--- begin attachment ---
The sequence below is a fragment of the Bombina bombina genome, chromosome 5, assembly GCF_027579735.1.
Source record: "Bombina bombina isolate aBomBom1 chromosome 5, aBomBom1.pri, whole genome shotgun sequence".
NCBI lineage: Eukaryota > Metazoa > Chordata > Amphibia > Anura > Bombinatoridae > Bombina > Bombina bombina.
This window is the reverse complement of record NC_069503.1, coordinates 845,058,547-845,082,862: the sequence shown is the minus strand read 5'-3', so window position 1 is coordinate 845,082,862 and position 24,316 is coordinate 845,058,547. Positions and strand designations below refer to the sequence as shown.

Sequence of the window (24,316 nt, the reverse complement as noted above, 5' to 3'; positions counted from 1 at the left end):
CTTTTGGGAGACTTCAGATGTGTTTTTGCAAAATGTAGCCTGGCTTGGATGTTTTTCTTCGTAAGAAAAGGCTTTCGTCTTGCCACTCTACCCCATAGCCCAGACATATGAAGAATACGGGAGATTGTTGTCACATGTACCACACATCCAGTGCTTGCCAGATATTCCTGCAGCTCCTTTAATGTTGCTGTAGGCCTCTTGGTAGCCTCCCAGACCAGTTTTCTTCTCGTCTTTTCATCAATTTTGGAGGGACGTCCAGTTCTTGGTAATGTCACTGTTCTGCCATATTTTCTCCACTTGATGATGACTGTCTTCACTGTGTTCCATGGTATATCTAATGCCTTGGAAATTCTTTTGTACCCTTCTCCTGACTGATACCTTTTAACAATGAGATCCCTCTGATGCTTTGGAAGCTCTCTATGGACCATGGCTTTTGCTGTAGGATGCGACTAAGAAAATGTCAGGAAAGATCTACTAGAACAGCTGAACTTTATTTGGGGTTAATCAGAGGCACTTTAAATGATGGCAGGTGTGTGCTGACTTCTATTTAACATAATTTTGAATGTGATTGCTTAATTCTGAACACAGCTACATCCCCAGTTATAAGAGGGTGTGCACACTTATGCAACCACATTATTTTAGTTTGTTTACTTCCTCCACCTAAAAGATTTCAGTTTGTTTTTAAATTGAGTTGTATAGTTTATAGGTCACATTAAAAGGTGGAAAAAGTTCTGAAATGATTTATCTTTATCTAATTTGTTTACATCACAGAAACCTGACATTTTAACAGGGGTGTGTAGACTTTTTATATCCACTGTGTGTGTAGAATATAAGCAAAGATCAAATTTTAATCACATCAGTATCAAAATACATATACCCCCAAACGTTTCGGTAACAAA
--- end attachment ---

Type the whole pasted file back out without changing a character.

The sequence below is a fragment of the Bombina bombina genome, chromosome 5, assembly GCF_027579735.1.
Source record: "Bombina bombina isolate aBomBom1 chromosome 5, aBomBom1.pri, whole genome shotgun sequence".
NCBI lineage: Eukaryota > Metazoa > Chordata > Amphibia > Anura > Bombinatoridae > Bombina > Bombina bombina.
This window is the reverse complement of record NC_069503.1, coordinates 845,058,547-845,082,862: the sequence shown is the minus strand read 5'-3', so window position 1 is coordinate 845,082,862 and position 24,316 is coordinate 845,058,547. Positions and strand designations below refer to the sequence as shown.

Sequence of the window (24,316 nt, the reverse complement as noted above, 5' to 3'; positions counted from 1 at the left end):
CTTTTGGGAGACTTCAGATGTGTTTTTGCAAAATGTAGCCTGGCTTGGATGTTTTTCTTCGTAAGAAAAGGCTTTCGTCTTGCCACTCTACCCCATAGCCCAGACATATGAAGAATACGGGAGATTGTTGTCACATGTACCACACATCCAGTGCTTGCCAGATATTCCTGCAGCTCCTTTAATGTTGCTGTAGGCCTCTTGGTAGCCTCCCAGACCAGTTTTCTTCTCGTCTTTTCATCAATTTTGGAGGGACGTCCAGTTCTTGGTAATGTCACTGTTCTGCCATATTTTCTCCACTTGATGATGACTGTCTTCACTGTGTTCCATGGTATATCTAATGCCTTGGAAATTCTTTTGTACCCTTCTCCTGACTGATACCTTTTAACAATGAGATCCCTCTGATGCTTTGGAAGCTCTCTATGGACCATGGCTTTTGCTGTAGGATGCGACTAAGAAAATGTCAGGAAAGATCTACTAGAACAGCTGAACTTTATTTGGGGTTAATCAGAGGCACTTTAAATGATGGCAGGTGTGTGCTGACTTCTATTTAACATAATTTTGAATGTGATTGCTTAATTCTGAACACAGCTACATCCCCAGTTATAAGAGGGTGTGCACACTTATGCAACCACATTATTTTAGTTTGTTTACTTCCTCCACCTAAAAGATTTCAGTTTGTTTTTAAATTGAGTTGTATAGTTTATAGGTCACATTAAAAGGTGGAAAAAGTTCTGAAATGATTTATCTTTATCTAATTTGTTTACATCACAGAAACCTGACATTTTAACAGGGGTGTGTAGACTTTTTATATCCACTGTGTGTGTAGAATATAAGCAAAGATCAAATTTTAATCACATCAGTATCAAAATACATATACCCCCAAACGTTTCGGTAACAAA